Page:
It is the Quiet Saturday before Easter Sunday, when thousands of years ago the universe held its breath, awaiting the vindication of God for the as-yet-unveiled Messiah, Jesus. That vindication came in the most unexpected form–the resurrection of the dead! Long looked-for, but almost overlooked when it did come, Jesus became the firstfruits of that most remarkable of events, the completion of which we still eagerly desire.
I am writing at the Tumaini orphanage, near Nyeri, Kenya (where I have extended my stay an additional 5 weeks). From where I am sitting, I can see no end of reasons why we should continue to eagerly await that desire. It is the one fundamental hope that undergirds every other, because it is the hope which defeats the oldest and hardest of all despairs, which is Death itself. I have a lot of reasons (or so I think) to despair at the moment, and when I look at the children who surround me, I know that they have many more and legitimate ones–some have reason to despair even of life, which I know nothing about.
But there is one hope, that the one thing which is the most wrong with the universe can be righted. More to the point, it has been, if we have eyes to see. The fact that people still die is now the illusion, the lie struggling to prevail against the coming truth, which is already true, but which will shine forth in infinite clarity at some time yet to come.
And, as every despair, no matter how small, really derives its life in some way from Death, so the key to every hope, no matter how small, can be found in this one hope of life regained, and made indestructible. Though I have no other hope to cling to, yet this one hope will prove to be my salvation! And this is true, not just for those like me who have never tasted the true Sickness Unto Death, but also for those who have. It is the one firm rock on which to build my relationship towards the universe–the cornerstone which the builders have rejected, but which has, in time and in its turn, become the capstone.
This year, I have not appropriately contemplated all that I could contemplate during Holy Week, nor have I appropriately prepared myself to experience another Easter in the fullest way. However, I am certainly in a place to appreciate and long for the unique comfort which is the hope of the resurrection of the dead (and it is the telltale signs of that future resurrection in Jesus’ own resurrection which we celebrate tomorrow). I believe the renewal and serious appreciation of this hope is just what Easter celebration is all about.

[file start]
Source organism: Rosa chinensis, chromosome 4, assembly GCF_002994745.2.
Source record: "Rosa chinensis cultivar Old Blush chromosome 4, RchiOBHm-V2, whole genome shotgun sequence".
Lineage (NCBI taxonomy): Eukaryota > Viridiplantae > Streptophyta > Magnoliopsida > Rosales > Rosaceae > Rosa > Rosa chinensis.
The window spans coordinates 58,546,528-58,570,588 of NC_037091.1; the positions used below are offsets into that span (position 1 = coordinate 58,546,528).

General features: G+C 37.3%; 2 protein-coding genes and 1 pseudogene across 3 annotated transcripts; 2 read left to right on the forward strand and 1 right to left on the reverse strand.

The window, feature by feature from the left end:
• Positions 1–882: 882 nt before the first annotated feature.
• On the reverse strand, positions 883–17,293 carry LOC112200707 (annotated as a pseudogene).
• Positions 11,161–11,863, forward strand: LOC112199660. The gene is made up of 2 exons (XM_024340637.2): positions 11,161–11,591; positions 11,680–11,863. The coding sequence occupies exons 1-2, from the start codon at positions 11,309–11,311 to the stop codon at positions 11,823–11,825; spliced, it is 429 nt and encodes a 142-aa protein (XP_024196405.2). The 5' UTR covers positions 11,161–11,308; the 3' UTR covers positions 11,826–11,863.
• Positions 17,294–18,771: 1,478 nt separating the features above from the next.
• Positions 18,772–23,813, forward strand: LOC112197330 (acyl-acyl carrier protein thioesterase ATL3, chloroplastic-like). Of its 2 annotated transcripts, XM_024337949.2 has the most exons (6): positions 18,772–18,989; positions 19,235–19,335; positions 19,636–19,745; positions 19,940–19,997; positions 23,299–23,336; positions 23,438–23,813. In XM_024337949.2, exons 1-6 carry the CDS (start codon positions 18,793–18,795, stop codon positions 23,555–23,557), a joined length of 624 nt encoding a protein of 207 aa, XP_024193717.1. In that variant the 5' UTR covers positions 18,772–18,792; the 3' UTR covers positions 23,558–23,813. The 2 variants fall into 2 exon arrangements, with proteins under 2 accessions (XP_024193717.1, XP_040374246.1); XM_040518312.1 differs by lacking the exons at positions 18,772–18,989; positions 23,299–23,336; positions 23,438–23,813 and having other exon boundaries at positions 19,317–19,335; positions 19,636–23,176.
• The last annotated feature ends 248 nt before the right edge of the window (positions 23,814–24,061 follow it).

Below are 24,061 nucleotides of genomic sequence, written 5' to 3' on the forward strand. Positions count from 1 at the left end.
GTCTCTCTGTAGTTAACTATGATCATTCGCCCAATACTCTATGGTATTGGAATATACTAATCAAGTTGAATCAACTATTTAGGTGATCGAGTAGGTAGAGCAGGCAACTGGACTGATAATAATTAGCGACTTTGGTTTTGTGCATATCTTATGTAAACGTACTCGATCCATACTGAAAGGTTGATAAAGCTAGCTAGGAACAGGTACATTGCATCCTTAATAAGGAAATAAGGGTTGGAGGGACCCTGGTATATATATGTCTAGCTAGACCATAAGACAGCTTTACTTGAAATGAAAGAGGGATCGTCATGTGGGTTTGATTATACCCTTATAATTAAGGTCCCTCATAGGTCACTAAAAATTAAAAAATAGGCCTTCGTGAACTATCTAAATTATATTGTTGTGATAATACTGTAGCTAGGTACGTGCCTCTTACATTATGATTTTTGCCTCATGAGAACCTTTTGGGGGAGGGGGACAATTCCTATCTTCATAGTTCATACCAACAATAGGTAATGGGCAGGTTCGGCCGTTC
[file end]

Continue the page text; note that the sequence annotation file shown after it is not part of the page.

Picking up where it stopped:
“Tumaini” means “hope” in Swahili.
In past years, I have traditionally created some piece of art on Easter to commemorate the day (for instance, the two monologues I wrote for Easter 2003 ). I do not know if such will happen tomorrow, but at any rate think that in view of what the hope of Easter really is, nothing can be for me a more appropriate offering than the Suite Apocalyptique I posted in a recent entry (click here to read about and download it), given that its central theme is exactly this one of resurrection hope. Perhaps it will be of benefit to you in your Easter worship!
So, Happy Easter! Christ is risen indeed!
I will leave you with a poem, the lyrics to one of the songs in the Suite (Mvmt VI: The Sun Rises):
I breathe at last, the work is done Like shining glass, sea and sun Are sharp and real, bright blades of love Which grew to heal the wounds of Night is over now Night is over now The sun is coming up But donât turn away from the flames These brilliant rays annul our shame The fire burns, but we stand For which we yearn is in our hands When we touch the earth, it sings rejoicing For the day has dawned, and we have returned To ourselves as we were meant to be To the world as it has longed to be I breathe at last, the work is done The shadow passed, and life begun